In a single period of 10 months, there were more than 233,000 instances where players had lost more than £1000. One player apparently lost £13,779.90 in a single 7-hour period!
A direct result of this rule was betting major William Hill looking to shore up its presence in the US market because of the adverse situation on the ground in the UK – it said 900 of its UK betting shops would become unprofitable, resulting in a fall in profits by up to £100 million.
The Association of British Bookmakers too jumped into the fray, saying that the introduction of the bet limit would result in the closure of about 4000 shops and job loss to more than 21,000 employees.
Paddy Power Betfair, on the other hand had a diametrically opposite view – it welcome the government decision because it said the entire industry had ‘suffered reputational damage' because of the FOBTs.
Another rule that the UKGC introduced to reduce the incidence of problem gambling in the UK was the need for casino operators to introduce spending limits for online gambling.
These limits would have to compulsorily be in place till the casino had determined – through mandatory verification checks – that the player had the financial strength to indulge in online gambling.
Any advertisement on television that showcased gambling would need to display a strong responsible gaming message. The message would have to be displayed for the duration that the advertisement ran on television.
The UKGC also said that there would be a targeted and dedicated advertisement campaign on television focused on the problem of gambling addiction.
Underage gambling is a reality today in the UK with the presence of 450,000 below-age gamblers – players in the age group of 11 to 16 years – placing bets on casino games regularly. Casinos are now being asked to manually verify the age of each player.
Casinos were already being asked to request players to complete the KYC procedure and provide the required documents for verification of their identity and authentication of their account at the time of signing up, instead of the earlier practice of allowing them to do this at the time of making a withdrawal request.
The verification process is important because it ensures that a casino is not able to accept funds from a card that is not in the player's name, thereby guaranteeing prevention of underage gambling.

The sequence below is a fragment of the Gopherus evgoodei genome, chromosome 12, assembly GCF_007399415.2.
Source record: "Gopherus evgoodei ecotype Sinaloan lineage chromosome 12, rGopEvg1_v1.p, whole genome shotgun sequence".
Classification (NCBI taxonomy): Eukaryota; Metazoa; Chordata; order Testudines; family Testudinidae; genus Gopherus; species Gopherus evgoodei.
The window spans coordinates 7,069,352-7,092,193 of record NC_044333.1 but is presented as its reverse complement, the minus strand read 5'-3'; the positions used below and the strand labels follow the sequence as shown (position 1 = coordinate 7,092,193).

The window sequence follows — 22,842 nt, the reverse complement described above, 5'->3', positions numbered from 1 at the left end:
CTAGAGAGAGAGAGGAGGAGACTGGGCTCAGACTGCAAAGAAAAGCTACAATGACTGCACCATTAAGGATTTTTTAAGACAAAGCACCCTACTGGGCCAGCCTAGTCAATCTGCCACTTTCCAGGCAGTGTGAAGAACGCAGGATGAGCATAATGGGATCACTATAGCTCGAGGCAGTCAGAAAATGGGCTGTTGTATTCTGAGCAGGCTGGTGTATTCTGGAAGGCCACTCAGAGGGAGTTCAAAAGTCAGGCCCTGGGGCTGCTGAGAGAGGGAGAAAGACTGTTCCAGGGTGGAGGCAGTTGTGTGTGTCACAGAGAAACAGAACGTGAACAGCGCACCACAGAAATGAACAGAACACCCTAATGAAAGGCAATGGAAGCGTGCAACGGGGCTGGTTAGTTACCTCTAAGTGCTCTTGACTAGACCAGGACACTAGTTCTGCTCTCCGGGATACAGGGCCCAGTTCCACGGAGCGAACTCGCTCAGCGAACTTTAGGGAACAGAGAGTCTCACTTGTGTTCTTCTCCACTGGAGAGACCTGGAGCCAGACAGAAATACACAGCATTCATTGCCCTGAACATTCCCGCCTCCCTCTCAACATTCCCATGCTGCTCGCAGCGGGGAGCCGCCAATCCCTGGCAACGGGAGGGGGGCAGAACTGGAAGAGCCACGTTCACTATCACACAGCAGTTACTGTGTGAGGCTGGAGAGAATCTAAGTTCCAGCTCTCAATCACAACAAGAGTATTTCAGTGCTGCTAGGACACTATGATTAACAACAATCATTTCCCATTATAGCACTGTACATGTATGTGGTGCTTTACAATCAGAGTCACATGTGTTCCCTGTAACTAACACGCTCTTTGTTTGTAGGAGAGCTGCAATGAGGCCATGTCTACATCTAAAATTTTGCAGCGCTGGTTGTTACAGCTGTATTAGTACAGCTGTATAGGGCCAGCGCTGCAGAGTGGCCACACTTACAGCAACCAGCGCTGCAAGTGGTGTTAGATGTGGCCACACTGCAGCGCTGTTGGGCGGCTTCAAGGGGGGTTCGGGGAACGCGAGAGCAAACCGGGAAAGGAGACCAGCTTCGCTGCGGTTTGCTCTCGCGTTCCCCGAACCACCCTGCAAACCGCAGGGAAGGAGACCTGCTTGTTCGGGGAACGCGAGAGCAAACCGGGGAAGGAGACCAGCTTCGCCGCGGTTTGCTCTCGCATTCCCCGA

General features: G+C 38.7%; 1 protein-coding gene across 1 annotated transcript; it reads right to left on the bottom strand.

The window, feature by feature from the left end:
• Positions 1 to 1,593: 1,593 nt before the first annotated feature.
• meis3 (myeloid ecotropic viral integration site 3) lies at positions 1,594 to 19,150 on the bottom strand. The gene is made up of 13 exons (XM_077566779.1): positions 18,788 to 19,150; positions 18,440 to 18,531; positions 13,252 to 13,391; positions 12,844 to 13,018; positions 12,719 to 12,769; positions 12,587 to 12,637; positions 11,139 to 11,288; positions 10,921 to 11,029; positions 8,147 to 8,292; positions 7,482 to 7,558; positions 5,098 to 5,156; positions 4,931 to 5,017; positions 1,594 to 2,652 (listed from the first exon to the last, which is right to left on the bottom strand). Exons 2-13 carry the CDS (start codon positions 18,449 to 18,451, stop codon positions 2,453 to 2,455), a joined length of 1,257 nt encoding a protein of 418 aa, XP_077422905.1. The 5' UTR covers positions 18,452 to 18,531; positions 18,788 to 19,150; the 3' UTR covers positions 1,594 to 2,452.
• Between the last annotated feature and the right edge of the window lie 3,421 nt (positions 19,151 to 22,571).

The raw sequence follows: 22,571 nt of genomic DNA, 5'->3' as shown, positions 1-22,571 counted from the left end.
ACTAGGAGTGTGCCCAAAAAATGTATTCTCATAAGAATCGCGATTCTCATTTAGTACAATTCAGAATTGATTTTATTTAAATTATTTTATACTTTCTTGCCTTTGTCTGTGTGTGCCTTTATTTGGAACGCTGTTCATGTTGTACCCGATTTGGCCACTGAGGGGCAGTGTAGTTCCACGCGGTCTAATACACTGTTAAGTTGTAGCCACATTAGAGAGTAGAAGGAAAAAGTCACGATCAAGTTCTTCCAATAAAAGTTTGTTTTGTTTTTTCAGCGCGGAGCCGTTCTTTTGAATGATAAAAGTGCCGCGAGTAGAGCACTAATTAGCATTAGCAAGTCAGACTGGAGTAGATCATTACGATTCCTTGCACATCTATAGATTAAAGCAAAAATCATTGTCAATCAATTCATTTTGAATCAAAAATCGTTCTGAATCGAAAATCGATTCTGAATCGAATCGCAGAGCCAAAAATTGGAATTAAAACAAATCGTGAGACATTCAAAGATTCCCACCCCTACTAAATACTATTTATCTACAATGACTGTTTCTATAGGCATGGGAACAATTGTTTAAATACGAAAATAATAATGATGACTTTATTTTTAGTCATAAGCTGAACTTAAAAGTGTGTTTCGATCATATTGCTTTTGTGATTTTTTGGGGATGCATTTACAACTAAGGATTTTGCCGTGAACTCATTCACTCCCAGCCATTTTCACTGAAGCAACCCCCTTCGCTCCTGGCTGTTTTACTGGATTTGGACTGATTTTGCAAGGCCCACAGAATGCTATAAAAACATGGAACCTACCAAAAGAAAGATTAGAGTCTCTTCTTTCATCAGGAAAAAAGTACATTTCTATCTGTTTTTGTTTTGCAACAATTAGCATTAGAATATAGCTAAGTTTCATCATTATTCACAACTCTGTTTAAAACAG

In 2020, the UKGC made it mandatory for casinos to ban credit card deposits. This decision was based on some disturbing hard information – studies showed that 22% of the British online casino community made casino payments using credit cards, leading to a high incidence of problem gambling and facing issues like gambling addiction.
The UKGC announced a slew of rules to further regulate online gambling in the UK and make it safe for all, especially vulnerable players in February, 2021.
However, talk of these changes coming into play has been raging for a while. A report by the Social Market Foundation in August 2020 had suggested a slew of steps to regulate gambling.
These included, among others:
The rules that the UKGC has laid down at this point are, it seems, just the beginning of a whole lot of changes; some sources actually called the whole list of recommended proposals a reformer's shopping list. A number of the suggestions listed above would possibly become realities at some point of time in the future and be implemented.
Backing up this thought were two things:
A new Gambling Act would seem like a logical step: the government has already acknowledged that the UKGC is too small an entity for the kind of industry it services and is making efforts to increase its funding and powers. Adding fuel to speculations was the announcement by the Department for Digital, Culture, Media and Sport (DCMS) of a review of the existing gambling laws of the country.
There has been immense discussion and debate about the impact and need for these new rules and changes, with strong voices emerging both for and against their implementation. Recovering addicts and a number of lawmakers – more than 50 in fact – were vociferous in their support for the implementation of the new laws.
Apprehensions have been raised, however, by industry stalwarts and bigwigs. An anonymous letter sent to the MPs of the British Parliament claimed that the changes that the UKGC was suggesting were a ‘significant invasion of personal freedom'.
Whatever you call them – reformer's shopping list, over-regulation, or invasion of personal freedom, the new rules are here to stay. Now all we have to do is wait and watch to find out what else the UK government has in store for its voters and which way the operators will swing.